“As a queer woman of color, one of my goals, career wise was actually working in a place that work with a very diverse community,” Elba says. “So for me, being able to work in a clinic that is super queer friendly, that really embraces people of color, people with different identities was kind of my dream job.”

So what exactly is her job? Elba explains that testing a vaccine, once it has reached human trials, is a long and involved process. And as a clinician, she works directly with the participants throughout. 

“With vaccines, you have several goals, right? The first thing you want to know is if a vaccine works.”

In other words, does it prevent someone from getting COVID-19? Early data indicates that their vaccine does. 

“So now our job is to find out for how long, how long are those antibodies going to protect you,” she says.

And will people need additional injections in the months and years ahead to stay protected? 

The vaccine they are studying is made by AstraZeneca and Oxford University. You may have heard about the vaccine in the news for some unfortunate reasons.

A Bloomberg Television host introduced a piece like this: “Development questions mounting over AstraZeneca and Oxford's vaccine candidate after they acknowledged a manufacturing error that affected trial results.”

But the vaccine has been making news for some very good reasons as well: Unlike the first two vaccines approved for use in the United States, this one doesn't need to be frozen. That makes it a lot easier and cheaper to distribute and store.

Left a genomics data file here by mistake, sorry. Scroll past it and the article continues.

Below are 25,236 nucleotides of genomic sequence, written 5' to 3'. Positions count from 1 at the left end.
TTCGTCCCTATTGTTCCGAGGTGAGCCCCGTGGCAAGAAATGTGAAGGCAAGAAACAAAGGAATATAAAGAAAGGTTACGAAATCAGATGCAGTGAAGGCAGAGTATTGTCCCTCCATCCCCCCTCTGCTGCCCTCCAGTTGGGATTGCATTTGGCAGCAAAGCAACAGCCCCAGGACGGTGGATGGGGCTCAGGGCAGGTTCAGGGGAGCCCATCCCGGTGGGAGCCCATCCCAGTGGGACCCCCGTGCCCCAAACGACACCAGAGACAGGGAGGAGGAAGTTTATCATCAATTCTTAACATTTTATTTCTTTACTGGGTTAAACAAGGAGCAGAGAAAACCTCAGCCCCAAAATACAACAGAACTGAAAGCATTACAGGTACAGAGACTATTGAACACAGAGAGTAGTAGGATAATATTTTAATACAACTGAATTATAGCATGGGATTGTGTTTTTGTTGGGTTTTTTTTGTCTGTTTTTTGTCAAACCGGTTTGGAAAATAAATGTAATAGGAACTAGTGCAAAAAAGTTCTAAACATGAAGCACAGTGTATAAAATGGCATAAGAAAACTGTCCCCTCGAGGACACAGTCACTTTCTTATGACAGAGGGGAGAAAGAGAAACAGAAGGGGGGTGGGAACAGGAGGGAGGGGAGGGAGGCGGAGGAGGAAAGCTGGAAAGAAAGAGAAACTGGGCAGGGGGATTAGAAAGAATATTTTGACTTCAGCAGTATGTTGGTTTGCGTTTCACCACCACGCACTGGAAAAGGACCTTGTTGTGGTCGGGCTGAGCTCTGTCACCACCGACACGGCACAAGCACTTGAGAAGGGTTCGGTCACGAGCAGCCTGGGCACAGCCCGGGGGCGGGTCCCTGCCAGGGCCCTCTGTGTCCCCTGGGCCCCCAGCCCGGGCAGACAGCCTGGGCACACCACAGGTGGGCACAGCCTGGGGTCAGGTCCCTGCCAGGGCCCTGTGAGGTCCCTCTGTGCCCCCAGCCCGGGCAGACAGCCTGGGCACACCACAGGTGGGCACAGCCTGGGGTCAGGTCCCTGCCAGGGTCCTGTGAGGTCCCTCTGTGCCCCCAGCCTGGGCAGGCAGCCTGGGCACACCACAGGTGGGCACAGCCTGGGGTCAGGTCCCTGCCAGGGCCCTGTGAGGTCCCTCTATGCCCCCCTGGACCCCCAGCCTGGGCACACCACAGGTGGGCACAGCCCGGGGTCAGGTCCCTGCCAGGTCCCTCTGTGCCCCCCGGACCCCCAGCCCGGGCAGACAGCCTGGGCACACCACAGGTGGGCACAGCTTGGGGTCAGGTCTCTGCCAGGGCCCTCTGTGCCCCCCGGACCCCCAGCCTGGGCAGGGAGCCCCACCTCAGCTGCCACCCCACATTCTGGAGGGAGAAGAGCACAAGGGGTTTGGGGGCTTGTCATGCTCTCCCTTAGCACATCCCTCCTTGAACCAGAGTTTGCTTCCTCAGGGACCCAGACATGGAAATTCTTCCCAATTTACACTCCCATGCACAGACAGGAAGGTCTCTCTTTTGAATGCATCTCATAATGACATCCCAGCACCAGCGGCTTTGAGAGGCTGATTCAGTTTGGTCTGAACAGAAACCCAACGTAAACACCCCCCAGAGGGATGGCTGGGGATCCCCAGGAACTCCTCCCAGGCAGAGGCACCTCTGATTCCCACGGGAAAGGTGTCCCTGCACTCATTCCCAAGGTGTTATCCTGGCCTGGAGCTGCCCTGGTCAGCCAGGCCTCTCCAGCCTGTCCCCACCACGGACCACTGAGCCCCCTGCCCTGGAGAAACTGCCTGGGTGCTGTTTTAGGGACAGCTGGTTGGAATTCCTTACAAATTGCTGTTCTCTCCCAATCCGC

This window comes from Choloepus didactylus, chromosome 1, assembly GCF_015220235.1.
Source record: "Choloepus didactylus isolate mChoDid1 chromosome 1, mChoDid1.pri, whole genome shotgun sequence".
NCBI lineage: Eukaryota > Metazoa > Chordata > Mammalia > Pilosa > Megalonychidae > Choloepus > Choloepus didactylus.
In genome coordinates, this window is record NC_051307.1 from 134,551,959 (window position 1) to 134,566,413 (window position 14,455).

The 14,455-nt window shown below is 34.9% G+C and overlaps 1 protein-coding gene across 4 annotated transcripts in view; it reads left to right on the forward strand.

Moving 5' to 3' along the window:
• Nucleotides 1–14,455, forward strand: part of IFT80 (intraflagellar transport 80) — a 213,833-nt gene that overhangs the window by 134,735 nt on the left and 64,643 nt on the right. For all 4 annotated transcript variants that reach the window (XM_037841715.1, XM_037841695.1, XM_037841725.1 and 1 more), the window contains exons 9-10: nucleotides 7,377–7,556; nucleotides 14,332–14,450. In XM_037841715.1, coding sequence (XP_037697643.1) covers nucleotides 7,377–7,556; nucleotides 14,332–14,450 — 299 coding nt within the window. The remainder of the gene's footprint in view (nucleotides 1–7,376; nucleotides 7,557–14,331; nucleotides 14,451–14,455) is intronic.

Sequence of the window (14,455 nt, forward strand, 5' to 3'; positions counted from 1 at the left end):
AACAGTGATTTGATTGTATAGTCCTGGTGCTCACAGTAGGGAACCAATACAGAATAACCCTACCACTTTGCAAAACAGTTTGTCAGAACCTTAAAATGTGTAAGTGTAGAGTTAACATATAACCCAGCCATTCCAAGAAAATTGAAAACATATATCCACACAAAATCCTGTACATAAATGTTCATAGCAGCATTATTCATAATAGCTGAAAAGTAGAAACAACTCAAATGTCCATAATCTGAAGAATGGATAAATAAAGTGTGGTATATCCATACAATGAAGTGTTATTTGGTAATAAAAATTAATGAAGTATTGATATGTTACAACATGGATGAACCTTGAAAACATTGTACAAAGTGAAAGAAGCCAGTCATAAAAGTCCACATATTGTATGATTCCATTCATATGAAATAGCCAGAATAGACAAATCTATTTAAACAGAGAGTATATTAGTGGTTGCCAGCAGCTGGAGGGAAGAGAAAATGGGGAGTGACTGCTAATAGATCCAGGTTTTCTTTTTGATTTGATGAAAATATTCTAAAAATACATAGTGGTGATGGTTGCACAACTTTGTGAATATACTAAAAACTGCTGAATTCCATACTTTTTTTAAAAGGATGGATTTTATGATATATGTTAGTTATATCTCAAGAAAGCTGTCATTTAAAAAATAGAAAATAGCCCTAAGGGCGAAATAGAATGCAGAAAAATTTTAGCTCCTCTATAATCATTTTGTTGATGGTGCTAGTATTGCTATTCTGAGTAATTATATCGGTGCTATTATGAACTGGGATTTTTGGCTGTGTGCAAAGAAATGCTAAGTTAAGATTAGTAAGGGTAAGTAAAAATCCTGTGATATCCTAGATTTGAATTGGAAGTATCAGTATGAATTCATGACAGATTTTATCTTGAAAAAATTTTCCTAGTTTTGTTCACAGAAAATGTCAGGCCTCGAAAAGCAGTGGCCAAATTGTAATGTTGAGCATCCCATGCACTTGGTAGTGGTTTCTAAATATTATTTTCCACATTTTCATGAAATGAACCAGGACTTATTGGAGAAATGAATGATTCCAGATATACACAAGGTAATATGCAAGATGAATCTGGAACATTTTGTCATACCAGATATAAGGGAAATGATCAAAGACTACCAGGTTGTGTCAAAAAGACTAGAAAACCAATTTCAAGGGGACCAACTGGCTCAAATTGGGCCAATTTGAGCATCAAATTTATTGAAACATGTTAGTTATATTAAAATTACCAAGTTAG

“So being able to reach communities that are very rural,” Elba highlights, “or countries that don't have the ability to keep vaccines that are very, very low temperature will give us the ability to reach a greater audience.”

When this study launched the response from the community was tremendous. Hundreds of potential volunteers from around the Bay Area stepped forward. 

“There's people who work in restaurants, there's lawyers, there's scientists, there's nurses, doctors,” she says fondly, “and everyone has been so, so nice.” 

The initial safety trials were conducted in the UK. This is a much larger trial, with 30,000 volunteers. It’s taking place in 44 states across the U.S., with additional sites in Colombia, Peru, Chile, and Argentina. Elba’s San Francisco site has been enrolling 250 of these participants. 

Elba points out, “this is probably the biggest amount of recruits in a short amount of time that we have done.”

Screening people into the study is done in several steps.